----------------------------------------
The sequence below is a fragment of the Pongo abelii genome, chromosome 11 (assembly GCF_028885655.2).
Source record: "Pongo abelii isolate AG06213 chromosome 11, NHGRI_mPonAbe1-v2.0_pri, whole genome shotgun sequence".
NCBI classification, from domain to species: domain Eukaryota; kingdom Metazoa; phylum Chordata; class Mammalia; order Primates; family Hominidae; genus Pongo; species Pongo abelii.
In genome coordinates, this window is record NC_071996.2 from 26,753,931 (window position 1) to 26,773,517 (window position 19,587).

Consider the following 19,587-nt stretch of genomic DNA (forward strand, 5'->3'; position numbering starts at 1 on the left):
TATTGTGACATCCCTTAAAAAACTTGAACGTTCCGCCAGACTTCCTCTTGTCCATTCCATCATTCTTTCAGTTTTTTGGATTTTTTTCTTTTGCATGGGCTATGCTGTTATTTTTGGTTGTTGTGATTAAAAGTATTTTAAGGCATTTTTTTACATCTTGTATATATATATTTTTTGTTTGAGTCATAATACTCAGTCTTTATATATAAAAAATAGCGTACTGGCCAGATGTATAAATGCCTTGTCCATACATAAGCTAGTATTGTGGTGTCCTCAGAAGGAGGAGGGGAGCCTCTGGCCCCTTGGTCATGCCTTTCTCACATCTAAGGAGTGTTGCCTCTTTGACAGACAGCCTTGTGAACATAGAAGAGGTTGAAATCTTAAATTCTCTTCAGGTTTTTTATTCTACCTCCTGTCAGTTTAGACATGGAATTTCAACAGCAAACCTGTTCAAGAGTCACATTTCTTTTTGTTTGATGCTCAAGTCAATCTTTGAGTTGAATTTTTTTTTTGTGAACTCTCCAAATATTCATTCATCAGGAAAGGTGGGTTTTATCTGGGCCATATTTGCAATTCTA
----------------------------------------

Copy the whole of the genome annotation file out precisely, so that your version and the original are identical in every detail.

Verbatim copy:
The sequence below is a fragment of the Pongo abelii genome, chromosome 11 (assembly GCF_028885655.2).
Source record: "Pongo abelii isolate AG06213 chromosome 11, NHGRI_mPonAbe1-v2.0_pri, whole genome shotgun sequence".
NCBI classification, from domain to species: domain Eukaryota; kingdom Metazoa; phylum Chordata; class Mammalia; order Primates; family Hominidae; genus Pongo; species Pongo abelii.
In genome coordinates, this window is record NC_071996.2 from 26,753,931 (window position 1) to 26,773,517 (window position 19,587).

Consider the following 19,587-nt stretch of genomic DNA (forward strand, 5'->3'; position numbering starts at 1 on the left):
TATTGTGACATCCCTTAAAAAACTTGAACGTTCCGCCAGACTTCCTCTTGTCCATTCCATCATTCTTTCAGTTTTTTGGATTTTTTTCTTTTGCATGGGCTATGCTGTTATTTTTGGTTGTTGTGATTAAAAGTATTTTAAGGCATTTTTTTACATCTTGTATATATATATTTTTTGTTTGAGTCATAATACTCAGTCTTTATATATAAAAAATAGCGTACTGGCCAGATGTATAAATGCCTTGTCCATACATAAGCTAGTATTGTGGTGTCCTCAGAAGGAGGAGGGGAGCCTCTGGCCCCTTGGTCATGCCTTTCTCACATCTAAGGAGTGTTGCCTCTTTGACAGACAGCCTTGTGAACATAGAAGAGGTTGAAATCTTAAATTCTCTTCAGGTTTTTTATTCTACCTCCTGTCAGTTTAGACATGGAATTTCAACAGCAAACCTGTTCAAGAGTCACATTTCTTTTTGTTTGATGCTCAAGTCAATCTTTGAGTTGAATTTTTTTTTTGTGAACTCTCCAAATATTCATTCATCAGGAAAGGTGGGTTTTATCTGGGCCATATTTGCAATTCTA